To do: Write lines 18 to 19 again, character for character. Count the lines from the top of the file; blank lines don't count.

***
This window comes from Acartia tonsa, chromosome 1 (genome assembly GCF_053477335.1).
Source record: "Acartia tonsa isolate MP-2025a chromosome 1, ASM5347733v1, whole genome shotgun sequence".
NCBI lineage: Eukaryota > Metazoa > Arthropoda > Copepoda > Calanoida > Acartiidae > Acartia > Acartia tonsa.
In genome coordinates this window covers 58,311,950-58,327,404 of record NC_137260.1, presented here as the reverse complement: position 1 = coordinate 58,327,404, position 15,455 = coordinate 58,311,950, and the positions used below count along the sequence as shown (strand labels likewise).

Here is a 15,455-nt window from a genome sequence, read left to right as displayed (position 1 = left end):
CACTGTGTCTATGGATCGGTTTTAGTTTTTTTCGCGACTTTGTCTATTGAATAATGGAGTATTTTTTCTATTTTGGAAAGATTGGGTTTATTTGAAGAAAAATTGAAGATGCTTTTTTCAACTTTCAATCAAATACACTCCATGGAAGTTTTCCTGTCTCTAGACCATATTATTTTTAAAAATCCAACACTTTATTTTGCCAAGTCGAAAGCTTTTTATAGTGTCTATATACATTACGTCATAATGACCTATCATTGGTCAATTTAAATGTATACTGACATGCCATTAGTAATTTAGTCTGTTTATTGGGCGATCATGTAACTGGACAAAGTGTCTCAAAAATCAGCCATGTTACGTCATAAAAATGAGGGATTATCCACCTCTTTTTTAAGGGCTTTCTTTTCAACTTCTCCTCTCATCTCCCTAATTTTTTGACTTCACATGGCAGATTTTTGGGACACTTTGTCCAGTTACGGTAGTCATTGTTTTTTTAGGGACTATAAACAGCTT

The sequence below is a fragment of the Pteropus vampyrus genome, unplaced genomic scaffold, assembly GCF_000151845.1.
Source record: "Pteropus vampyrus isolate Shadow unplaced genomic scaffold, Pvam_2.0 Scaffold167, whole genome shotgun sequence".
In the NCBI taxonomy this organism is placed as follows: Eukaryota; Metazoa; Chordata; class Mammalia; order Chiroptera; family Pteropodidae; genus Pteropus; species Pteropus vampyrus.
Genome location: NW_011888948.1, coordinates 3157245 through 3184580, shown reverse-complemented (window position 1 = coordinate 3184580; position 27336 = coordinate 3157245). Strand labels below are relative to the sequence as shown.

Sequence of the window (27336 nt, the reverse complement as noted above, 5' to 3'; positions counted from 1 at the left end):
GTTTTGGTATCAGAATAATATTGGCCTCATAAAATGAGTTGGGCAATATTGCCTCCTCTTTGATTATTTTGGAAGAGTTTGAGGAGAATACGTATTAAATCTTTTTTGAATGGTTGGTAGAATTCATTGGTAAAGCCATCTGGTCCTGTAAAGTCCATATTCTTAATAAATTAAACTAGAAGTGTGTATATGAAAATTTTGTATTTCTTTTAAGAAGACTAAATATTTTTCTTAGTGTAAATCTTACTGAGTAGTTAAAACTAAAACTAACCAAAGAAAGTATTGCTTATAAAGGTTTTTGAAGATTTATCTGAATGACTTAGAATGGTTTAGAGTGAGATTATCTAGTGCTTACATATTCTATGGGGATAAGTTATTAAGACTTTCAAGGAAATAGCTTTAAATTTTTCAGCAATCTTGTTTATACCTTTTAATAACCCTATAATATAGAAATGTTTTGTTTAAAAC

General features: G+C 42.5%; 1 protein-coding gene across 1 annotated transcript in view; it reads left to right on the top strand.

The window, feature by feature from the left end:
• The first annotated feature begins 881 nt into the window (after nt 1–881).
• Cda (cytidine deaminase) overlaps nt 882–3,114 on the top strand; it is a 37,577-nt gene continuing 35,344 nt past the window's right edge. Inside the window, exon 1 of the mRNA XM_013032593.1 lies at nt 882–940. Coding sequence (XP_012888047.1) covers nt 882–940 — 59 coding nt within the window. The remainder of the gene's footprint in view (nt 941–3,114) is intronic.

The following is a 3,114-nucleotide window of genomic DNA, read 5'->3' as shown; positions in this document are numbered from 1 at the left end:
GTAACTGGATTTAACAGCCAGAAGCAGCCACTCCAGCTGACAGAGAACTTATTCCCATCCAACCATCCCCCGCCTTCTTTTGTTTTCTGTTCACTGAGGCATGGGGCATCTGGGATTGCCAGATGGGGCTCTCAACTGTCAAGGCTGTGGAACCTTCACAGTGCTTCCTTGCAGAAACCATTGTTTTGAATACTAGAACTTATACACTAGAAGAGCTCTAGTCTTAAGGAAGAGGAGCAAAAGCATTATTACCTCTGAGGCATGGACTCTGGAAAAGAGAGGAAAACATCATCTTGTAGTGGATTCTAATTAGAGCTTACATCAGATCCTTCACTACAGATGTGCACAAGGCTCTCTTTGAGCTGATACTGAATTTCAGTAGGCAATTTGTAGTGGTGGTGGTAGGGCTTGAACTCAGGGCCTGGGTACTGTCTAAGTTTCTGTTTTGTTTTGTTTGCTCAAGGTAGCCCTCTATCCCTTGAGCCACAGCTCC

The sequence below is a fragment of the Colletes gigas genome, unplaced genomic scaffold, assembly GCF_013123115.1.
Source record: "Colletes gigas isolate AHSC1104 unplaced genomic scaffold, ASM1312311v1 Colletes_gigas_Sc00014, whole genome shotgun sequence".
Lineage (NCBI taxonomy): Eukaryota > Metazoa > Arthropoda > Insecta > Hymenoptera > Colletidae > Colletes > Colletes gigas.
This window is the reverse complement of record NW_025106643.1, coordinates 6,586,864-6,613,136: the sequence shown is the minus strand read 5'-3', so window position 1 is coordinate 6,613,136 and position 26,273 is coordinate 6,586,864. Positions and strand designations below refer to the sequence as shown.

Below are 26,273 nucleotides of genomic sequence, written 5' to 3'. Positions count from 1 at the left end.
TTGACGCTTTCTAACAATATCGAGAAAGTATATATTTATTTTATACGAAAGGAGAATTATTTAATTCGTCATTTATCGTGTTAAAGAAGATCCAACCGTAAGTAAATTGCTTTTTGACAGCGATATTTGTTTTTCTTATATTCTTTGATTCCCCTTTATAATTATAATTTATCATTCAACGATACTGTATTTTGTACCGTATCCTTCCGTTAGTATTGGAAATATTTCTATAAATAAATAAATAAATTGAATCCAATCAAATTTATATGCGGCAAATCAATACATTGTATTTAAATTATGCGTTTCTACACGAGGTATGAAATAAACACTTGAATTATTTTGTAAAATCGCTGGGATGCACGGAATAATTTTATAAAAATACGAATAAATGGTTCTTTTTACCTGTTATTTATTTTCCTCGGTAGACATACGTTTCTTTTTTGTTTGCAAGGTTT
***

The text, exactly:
GTAACTGGATTTAACAGCCAGAAGCAGCCACTCCAGCTGACAGAGAACTTATTCCCATCCAACCATCCCCCGCCTTCTTTTGTTTTCTGTTCACTGAGGCATGGGGCATCTGGGATTGCCAGATGGGGCTCTCAACTGTCAAGGCTGTGGAACCTTCACAGTGCTTCCTTGCAGAAACCATTGTTTTGAATACTAGAACTTATACACTAGAAGAGCTCTAGTCTTAAGGAAGAGGAGCAAAAGCATTATTACCTCTGAGGCATGGACTCTGGAAAAGAGAGGAAAACATCATCTTGTAGTGGATTCTAATTAGAGCTTACATCAGATCCTTCACTACAGATGTGCACAAGGCTCTCTTTGAGCTGATACTGAATTTCAGTAGGCAATTTGTAGTGGTGGTGGTAGGGCTTGAACTCAGGGCCTGGGTACTGTCTAAGTTTCTGTTTTGTTTTGTTTGCTCAAGGTAGCCCTCTATCCCTTGAGCCACAGCTCC

The sequence below is a fragment of the Colletes gigas genome, unplaced genomic scaffold, assembly GCF_013123115.1.